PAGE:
Tuesday, March 01, 2016 by usafeaturesmedia
(NationalSecurity.news) The U.S. Navy plans to bolster its “freedom of navigation” patrols in the South China Sea near reclaimed and man-made islands under the control of China, even as Beijing has deployed sophisticated air-defense missiles, long-range radar and fighter jets to some of those islands.
“We will be doing them more, and we’ll be doing them with greater complexity in the future and … we’ll fly, sail and operate wherever international law allows,” Adm. Harry Harris, head of the U.S. Navy’s Pacific Command, told a hearing of the House of Representatives Armed Services Committee last week.
“We must continue to operate in the South China Sea to demonstrate that water space and the air above it is international,” Harris added.
As reported by Reuters, Harris’ comments coincided with a visit to Washington, D.C., by Chinese Foreign Minister Wang Yi, in which the admiral also said Beijing was “changing the operational landscape” in the South China Sea through militarization of the region, something the Chinese government has pledged not to do.
China has countered that its deployments of military weaponry is “legal and appropriate.” In an apparent reference to U.S. patrols, Wang said last week that his government hoped not to see more close-up reconnaissance or the presence of guided-missile destroyers and strategic bombers.
While in town, Wang met with U.S. National Security Advisor Susan Rice, in which they “candidly discussed” maritime issues in the South China Sea, according to a statement issued by the White House. The administration said that Rice emphasized strong U.S. support for freedom of navigation and pushed China to be mindful of regional security concerns, Reuters reported, citing the statement.
Lawmakers asked Harris what he thought ought to be done to deter future Chinese militarization. He said the U.S. might consider deploying more naval assets, though there were significant “fiscal, diplomatic and political hurdles” regarding the stationing of a second aircraft carrier group in the area.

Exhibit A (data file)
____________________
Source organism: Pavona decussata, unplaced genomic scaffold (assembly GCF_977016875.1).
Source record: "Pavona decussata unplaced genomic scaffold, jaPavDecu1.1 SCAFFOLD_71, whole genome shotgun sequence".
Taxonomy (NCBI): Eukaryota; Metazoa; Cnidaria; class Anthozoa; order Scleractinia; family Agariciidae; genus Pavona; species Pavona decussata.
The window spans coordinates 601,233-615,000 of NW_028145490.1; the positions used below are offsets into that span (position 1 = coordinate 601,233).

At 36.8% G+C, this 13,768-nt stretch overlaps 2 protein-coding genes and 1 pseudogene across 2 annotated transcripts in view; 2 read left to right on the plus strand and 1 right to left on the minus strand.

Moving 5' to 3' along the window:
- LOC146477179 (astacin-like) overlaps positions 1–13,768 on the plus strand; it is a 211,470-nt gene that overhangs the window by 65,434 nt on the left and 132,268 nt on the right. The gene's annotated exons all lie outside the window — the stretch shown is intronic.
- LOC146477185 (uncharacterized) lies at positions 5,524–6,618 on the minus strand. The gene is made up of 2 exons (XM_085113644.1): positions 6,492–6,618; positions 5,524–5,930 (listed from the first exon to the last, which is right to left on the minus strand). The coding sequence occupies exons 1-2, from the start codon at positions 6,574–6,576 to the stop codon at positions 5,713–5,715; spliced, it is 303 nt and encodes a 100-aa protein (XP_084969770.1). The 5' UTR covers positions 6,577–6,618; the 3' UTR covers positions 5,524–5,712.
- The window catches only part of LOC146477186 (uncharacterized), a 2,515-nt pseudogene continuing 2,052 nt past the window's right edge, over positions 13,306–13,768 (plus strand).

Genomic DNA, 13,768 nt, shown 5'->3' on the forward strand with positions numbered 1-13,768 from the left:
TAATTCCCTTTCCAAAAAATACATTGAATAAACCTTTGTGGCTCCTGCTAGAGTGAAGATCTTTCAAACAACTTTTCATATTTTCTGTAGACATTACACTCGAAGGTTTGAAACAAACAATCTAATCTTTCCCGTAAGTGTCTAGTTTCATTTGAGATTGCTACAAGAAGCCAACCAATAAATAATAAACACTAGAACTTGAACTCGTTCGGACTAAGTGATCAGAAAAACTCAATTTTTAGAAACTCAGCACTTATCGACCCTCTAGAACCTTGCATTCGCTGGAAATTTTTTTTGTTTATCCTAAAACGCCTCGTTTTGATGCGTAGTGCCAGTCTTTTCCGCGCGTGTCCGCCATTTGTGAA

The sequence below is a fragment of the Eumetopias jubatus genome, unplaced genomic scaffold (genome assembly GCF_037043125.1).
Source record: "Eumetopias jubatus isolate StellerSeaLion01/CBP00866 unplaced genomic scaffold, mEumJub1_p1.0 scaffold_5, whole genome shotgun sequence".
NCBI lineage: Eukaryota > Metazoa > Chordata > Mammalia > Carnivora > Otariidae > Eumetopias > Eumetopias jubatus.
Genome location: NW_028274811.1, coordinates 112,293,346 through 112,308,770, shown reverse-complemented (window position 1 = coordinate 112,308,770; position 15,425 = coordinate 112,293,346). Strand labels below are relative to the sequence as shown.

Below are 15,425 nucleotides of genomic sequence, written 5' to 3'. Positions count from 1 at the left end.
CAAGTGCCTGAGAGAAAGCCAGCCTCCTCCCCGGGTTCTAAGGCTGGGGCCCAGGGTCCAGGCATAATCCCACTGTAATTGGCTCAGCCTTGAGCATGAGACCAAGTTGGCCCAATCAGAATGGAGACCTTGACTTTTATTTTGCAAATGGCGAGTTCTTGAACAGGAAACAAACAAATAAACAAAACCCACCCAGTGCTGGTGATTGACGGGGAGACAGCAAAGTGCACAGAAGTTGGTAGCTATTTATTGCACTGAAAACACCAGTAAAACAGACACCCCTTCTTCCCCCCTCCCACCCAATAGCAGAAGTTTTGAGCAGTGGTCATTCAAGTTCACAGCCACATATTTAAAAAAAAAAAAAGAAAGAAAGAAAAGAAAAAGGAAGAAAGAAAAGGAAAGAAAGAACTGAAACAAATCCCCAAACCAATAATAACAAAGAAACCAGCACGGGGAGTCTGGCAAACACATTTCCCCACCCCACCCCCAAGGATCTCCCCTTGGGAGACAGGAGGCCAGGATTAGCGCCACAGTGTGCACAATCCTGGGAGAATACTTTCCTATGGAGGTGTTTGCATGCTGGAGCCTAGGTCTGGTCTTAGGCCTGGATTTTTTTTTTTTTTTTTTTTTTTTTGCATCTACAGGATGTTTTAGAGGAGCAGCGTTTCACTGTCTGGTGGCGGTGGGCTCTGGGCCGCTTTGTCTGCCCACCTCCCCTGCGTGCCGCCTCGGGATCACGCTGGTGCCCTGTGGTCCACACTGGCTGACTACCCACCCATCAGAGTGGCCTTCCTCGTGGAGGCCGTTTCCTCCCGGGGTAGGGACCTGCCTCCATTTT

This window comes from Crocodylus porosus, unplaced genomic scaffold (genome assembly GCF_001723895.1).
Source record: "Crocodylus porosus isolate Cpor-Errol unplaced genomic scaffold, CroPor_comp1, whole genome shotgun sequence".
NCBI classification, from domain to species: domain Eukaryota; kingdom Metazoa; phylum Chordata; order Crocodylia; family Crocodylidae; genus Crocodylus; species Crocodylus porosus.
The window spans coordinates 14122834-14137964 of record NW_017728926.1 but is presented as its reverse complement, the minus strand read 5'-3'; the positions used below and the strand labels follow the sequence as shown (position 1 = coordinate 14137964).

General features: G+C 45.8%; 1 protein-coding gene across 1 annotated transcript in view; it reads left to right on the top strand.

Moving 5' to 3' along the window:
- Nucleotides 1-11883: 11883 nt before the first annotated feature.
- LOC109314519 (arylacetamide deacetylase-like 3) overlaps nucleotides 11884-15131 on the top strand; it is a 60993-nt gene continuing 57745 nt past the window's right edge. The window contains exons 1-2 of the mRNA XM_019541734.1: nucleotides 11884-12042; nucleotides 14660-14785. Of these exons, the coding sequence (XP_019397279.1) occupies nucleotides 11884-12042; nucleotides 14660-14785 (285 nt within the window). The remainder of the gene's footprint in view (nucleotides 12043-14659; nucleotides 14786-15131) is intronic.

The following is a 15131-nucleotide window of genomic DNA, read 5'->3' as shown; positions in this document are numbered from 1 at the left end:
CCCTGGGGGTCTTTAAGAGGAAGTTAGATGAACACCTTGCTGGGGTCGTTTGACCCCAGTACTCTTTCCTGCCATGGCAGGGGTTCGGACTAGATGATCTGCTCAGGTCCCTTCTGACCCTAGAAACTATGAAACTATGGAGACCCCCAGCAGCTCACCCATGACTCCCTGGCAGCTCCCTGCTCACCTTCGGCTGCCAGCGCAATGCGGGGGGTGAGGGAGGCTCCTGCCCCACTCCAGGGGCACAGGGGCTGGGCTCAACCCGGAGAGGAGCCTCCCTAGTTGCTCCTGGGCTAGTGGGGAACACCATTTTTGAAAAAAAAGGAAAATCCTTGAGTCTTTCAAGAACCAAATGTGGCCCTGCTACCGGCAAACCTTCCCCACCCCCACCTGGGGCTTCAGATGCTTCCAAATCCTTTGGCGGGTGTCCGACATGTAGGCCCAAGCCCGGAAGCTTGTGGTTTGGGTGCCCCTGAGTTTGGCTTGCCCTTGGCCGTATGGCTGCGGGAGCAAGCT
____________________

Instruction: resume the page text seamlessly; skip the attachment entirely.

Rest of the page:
“We could consider putting another (attack) submarine out there, we could put additional destroyers forward …there are a lot of things we could do, short of putting a full carrier strike group in the Western Pacific,” he said.
The problem is that China claims most of the South China Sea, and far more than the internationally recognized 200-mile economic exclusion zone around its shores. More than $5 trillion in trade passes through the region each year, and several other countries – Vietnam, Malaysia, the Philippines, Taiwan and Brunei – have rival claims.
In recent months the U.S. has conducted freedom of navigation patrols in the region, coming to within 12 nautical miles of some of China’s reclaimed islands. Also strategic bombers have transited the skies over the South China Sea, and Navy surveillance and intelligence planes have also overflown some of the islands.
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